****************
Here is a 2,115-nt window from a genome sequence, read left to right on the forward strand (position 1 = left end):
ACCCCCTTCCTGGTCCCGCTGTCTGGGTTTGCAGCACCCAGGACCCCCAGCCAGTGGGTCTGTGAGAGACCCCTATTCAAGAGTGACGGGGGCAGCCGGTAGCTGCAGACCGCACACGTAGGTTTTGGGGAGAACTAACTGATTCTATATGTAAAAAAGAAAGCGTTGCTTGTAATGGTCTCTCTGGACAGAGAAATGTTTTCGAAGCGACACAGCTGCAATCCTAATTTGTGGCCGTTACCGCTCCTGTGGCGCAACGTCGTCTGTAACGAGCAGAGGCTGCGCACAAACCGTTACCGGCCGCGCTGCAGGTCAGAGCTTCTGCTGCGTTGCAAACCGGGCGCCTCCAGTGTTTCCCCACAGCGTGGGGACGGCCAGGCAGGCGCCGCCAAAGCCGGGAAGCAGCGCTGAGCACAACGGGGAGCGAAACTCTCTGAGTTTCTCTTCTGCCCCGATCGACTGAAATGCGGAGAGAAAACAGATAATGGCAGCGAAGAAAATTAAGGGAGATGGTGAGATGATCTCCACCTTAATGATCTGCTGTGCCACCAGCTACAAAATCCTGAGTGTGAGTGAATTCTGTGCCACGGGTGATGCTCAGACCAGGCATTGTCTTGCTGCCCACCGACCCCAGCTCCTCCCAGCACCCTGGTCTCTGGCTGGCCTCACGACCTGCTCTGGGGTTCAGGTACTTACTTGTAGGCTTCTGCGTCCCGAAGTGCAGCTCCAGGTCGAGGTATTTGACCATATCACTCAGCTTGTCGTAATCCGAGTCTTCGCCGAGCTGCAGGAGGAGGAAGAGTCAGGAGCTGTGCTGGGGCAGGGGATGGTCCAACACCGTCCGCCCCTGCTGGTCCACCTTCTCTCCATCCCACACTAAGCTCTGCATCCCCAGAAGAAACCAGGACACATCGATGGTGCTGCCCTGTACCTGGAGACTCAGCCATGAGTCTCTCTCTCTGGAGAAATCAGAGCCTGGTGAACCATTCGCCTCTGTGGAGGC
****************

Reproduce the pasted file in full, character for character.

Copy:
Here is a 2,115-nt window from a genome sequence, read left to right on the forward strand (position 1 = left end):
ACCCCCTTCCTGGTCCCGCTGTCTGGGTTTGCAGCACCCAGGACCCCCAGCCAGTGGGTCTGTGAGAGACCCCTATTCAAGAGTGACGGGGGCAGCCGGTAGCTGCAGACCGCACACGTAGGTTTTGGGGAGAACTAACTGATTCTATATGTAAAAAAGAAAGCGTTGCTTGTAATGGTCTCTCTGGACAGAGAAATGTTTTCGAAGCGACACAGCTGCAATCCTAATTTGTGGCCGTTACCGCTCCTGTGGCGCAACGTCGTCTGTAACGAGCAGAGGCTGCGCACAAACCGTTACCGGCCGCGCTGCAGGTCAGAGCTTCTGCTGCGTTGCAAACCGGGCGCCTCCAGTGTTTCCCCACAGCGTGGGGACGGCCAGGCAGGCGCCGCCAAAGCCGGGAAGCAGCGCTGAGCACAACGGGGAGCGAAACTCTCTGAGTTTCTCTTCTGCCCCGATCGACTGAAATGCGGAGAGAAAACAGATAATGGCAGCGAAGAAAATTAAGGGAGATGGTGAGATGATCTCCACCTTAATGATCTGCTGTGCCACCAGCTACAAAATCCTGAGTGTGAGTGAATTCTGTGCCACGGGTGATGCTCAGACCAGGCATTGTCTTGCTGCCCACCGACCCCAGCTCCTCCCAGCACCCTGGTCTCTGGCTGGCCTCACGACCTGCTCTGGGGTTCAGGTACTTACTTGTAGGCTTCTGCGTCCCGAAGTGCAGCTCCAGGTCGAGGTATTTGACCATATCACTCAGCTTGTCGTAATCCGAGTCTTCGCCGAGCTGCAGGAGGAGGAAGAGTCAGGAGCTGTGCTGGGGCAGGGGATGGTCCAACACCGTCCGCCCCTGCTGGTCCACCTTCTCTCCATCCCACACTAAGCTCTGCATCCCCAGAAGAAACCAGGACACATCGATGGTGCTGCCCTGTACCTGGAGACTCAGCCATGAGTCTCTCTCTCTGGAGAAATCAGAGCCTGGTGAACCATTCGCCTCTGTGGAGGC